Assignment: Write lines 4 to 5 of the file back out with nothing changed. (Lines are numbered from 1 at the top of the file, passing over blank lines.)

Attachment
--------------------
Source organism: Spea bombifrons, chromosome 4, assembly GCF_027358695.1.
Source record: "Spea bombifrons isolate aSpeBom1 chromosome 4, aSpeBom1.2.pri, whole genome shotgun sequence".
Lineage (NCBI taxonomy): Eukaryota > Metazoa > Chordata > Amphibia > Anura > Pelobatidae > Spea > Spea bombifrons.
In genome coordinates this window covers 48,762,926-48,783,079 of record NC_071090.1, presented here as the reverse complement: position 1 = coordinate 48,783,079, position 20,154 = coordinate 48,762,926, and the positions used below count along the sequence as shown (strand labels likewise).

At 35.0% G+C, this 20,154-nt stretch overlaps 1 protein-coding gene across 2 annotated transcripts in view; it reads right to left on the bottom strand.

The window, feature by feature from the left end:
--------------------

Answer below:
In genome coordinates this window covers 48,762,926-48,783,079 of record NC_071090.1, presented here as the reverse complement: position 1 = coordinate 48,783,079, position 20,154 = coordinate 48,762,926, and the positions used below count along the sequence as shown (strand labels likewise).

At 35.0% G+C, this 20,154-nt stretch overlaps 1 protein-coding gene across 2 annotated transcripts in view; it reads right to left on the bottom strand.